Elk feeding begins in the Gros Ventre
Feeding the elk
Elk at the Patrol Cabin feedground in the Gros Ventre drainage northeast of Jackson. Photo by Mark Gocke, WGFD.
by Wyoming Game & Fish
January 23, 2008
The Wyoming Game and Fish Department has begun feeding at the three state-operated elk feedgrounds in the Gros Ventre. The feedgrounds known as Fish Creek, Patrol Cabin and Alkali Creek feed as many as 3,000 wintering elk that are part of the Jackson elk herd.
Each winter, wildlife officials consider a variety of factors in deciding when it’s time to start feeding the elk. “We always look at how much forage is out there and how available it is due to snow levels, but ultimately it often comes down to elk distribution and behavior,” says Doug Brimeyer, Jackson Wildlife Biologist for the Wyoming Game & Fish Department. “We like to see the elk dispersed across their winter range, but when they start drifting down drainage in proximity to private land and livestock, we know we have to try to prevent that, which was the case this year.”
Most elk feedgrounds are strategically placed to draw elk away from conflict situations such as cattle feedlines, highways and other development.
Elk and bison in northwest Wyoming are known to carry brucellosis, a disease caused by the bacteria Brucella abortus, which is transmissible to livestock and causes cows to abort their first calf. The Wyoming Governor's Brucellosis Coordination Team outlined spatial and temporal separation as a critical step for preventing brucellosis transmission from elk to cattle. Brucellosis transmitted to cattle herds from elk caused Wyoming to lose its brucellosis-free status in 2004. The state’s brucellosis-free status was restored in September, 2006.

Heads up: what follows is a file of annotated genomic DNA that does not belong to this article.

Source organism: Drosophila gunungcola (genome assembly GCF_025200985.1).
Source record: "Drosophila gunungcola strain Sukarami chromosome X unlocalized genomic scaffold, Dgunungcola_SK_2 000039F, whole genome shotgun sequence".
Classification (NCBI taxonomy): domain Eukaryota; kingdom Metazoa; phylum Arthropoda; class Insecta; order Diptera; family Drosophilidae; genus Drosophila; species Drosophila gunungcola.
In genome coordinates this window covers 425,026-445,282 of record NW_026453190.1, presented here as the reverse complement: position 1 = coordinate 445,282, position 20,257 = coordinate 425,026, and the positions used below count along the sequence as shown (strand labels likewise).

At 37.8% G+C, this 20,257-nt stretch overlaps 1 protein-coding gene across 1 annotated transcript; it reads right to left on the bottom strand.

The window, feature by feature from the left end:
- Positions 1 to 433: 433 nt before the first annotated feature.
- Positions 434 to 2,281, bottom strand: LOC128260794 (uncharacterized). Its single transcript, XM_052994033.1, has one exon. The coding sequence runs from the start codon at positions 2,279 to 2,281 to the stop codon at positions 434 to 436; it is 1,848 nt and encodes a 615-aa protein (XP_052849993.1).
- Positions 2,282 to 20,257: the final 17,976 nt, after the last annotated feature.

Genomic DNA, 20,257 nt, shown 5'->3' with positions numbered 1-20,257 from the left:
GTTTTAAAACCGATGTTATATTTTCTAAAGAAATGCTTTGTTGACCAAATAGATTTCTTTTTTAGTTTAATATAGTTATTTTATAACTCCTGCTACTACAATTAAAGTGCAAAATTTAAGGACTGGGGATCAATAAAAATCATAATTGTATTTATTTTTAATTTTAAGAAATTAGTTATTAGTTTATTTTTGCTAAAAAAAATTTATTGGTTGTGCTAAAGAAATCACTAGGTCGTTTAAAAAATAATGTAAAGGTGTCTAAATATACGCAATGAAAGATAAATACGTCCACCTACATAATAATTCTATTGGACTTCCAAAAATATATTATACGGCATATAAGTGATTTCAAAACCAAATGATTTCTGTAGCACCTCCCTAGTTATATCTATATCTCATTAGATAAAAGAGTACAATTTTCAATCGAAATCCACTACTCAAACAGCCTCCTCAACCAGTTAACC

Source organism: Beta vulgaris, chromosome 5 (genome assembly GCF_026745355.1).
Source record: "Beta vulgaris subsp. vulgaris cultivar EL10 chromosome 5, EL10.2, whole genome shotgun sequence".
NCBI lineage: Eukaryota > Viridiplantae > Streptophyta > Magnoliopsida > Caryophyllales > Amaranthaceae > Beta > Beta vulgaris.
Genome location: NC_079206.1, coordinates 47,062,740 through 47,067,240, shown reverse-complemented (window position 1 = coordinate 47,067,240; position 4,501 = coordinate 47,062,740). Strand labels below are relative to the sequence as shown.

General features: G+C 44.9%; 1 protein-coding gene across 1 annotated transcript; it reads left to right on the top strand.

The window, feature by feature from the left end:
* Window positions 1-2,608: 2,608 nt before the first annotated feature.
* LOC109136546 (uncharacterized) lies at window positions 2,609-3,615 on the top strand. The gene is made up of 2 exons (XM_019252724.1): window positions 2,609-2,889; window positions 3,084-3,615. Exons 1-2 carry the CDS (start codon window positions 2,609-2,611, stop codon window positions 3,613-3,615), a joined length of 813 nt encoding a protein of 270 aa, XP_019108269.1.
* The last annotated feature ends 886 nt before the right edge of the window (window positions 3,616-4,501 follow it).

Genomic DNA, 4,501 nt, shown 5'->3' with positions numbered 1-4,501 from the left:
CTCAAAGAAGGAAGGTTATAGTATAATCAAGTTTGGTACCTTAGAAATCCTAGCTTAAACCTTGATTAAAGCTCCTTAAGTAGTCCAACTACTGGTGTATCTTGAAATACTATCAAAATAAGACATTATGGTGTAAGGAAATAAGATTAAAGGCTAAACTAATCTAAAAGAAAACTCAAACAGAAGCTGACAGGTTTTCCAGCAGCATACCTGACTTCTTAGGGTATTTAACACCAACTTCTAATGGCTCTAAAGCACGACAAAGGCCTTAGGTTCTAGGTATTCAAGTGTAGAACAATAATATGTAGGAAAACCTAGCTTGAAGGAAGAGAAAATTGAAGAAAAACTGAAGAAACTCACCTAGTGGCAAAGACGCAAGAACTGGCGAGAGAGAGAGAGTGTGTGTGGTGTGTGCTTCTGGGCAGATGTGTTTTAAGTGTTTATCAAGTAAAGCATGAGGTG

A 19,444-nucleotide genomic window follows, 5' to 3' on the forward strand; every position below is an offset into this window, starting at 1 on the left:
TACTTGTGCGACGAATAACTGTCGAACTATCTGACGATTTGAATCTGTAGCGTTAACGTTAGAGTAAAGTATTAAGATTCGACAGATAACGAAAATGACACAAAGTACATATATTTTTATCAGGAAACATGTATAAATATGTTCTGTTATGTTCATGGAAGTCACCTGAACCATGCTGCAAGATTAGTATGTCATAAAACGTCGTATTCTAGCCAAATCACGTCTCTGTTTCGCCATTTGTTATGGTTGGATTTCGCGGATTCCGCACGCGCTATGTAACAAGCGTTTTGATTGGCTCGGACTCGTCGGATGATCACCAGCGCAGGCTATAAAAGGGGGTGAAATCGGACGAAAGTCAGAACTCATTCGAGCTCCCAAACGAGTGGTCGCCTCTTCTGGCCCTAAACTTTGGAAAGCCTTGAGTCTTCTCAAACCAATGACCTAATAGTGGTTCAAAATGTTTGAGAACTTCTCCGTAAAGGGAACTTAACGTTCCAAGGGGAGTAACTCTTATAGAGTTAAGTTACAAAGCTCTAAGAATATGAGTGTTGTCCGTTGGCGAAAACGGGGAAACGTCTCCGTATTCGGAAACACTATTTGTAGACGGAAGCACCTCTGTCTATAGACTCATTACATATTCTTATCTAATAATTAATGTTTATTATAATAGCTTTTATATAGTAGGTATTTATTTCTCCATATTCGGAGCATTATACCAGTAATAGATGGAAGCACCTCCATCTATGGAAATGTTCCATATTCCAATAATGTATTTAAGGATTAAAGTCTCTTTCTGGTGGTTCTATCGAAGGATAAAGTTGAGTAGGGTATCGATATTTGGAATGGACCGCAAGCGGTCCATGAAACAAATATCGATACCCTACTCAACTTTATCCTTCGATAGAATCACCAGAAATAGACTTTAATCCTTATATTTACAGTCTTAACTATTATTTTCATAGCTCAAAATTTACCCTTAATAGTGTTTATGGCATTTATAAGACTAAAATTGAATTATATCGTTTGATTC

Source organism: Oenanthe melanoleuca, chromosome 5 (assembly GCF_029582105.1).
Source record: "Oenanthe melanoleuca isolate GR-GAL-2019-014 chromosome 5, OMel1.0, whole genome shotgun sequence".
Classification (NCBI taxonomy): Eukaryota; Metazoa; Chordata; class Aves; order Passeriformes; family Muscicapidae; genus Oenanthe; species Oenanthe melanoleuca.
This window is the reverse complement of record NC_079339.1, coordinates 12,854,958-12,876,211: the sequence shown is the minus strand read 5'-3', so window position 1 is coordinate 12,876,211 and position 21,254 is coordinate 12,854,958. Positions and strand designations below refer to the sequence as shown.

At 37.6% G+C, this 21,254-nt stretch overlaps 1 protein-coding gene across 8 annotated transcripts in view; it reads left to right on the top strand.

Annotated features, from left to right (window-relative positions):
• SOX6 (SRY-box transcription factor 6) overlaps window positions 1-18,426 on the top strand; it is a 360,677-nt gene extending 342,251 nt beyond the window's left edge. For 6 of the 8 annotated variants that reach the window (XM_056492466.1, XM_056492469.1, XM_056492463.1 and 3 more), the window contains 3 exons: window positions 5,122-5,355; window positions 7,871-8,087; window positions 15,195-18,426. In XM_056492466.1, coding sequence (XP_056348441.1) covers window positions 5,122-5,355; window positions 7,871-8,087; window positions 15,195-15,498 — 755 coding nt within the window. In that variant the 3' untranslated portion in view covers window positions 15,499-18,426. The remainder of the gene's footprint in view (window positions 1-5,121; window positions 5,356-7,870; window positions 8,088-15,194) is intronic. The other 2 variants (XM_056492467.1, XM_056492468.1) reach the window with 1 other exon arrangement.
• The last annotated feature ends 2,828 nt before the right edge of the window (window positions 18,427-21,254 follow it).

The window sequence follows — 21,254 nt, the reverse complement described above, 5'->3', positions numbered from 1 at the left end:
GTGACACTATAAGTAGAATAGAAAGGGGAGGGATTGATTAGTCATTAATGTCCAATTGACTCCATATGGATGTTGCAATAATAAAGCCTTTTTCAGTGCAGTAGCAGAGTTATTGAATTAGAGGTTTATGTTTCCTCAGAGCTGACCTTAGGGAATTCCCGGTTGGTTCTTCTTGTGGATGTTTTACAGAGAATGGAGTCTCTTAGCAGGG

The Game and Fish has historically started feeding elk in the Gros Ventre around the first of the year.
”We were able to put off feeding for about three weeks longer than usual this year, which is pretty good given the low forage production year and the snow we’ve been getting,” said Brimeyer. “We wish we had the luxury of allowing the elk to free-range a little more, but we realize the serious implications to the cattle industry, as well as damage to private land. It’s a tough balancing act where conditions can change over night.”
Game and Fish reports there are typically 700 to 1,000 elk that spend the winter on native winter range away from the feedgrounds each year.
"Despite the dry summer we had this year, there is still forage available for those animals in the Gros Ventre that choose to winter out."
WGFD reminds winter recreationists of the hardships on elk, even on winter feedgrounds. Winter mortalities do occur on elk feedgrounds and human activity increases stress on these animals. In the Gros Ventre, snowmobilers are asked to maintain low speeds and avoid stopping while passing near winter elk feedgrounds. All winter recreationists are asked to view wintering big game, including moose and bighorn sheep, from a distance to allow them the best chance of surviving the winter.
Photo by Mark Gocke, WGFD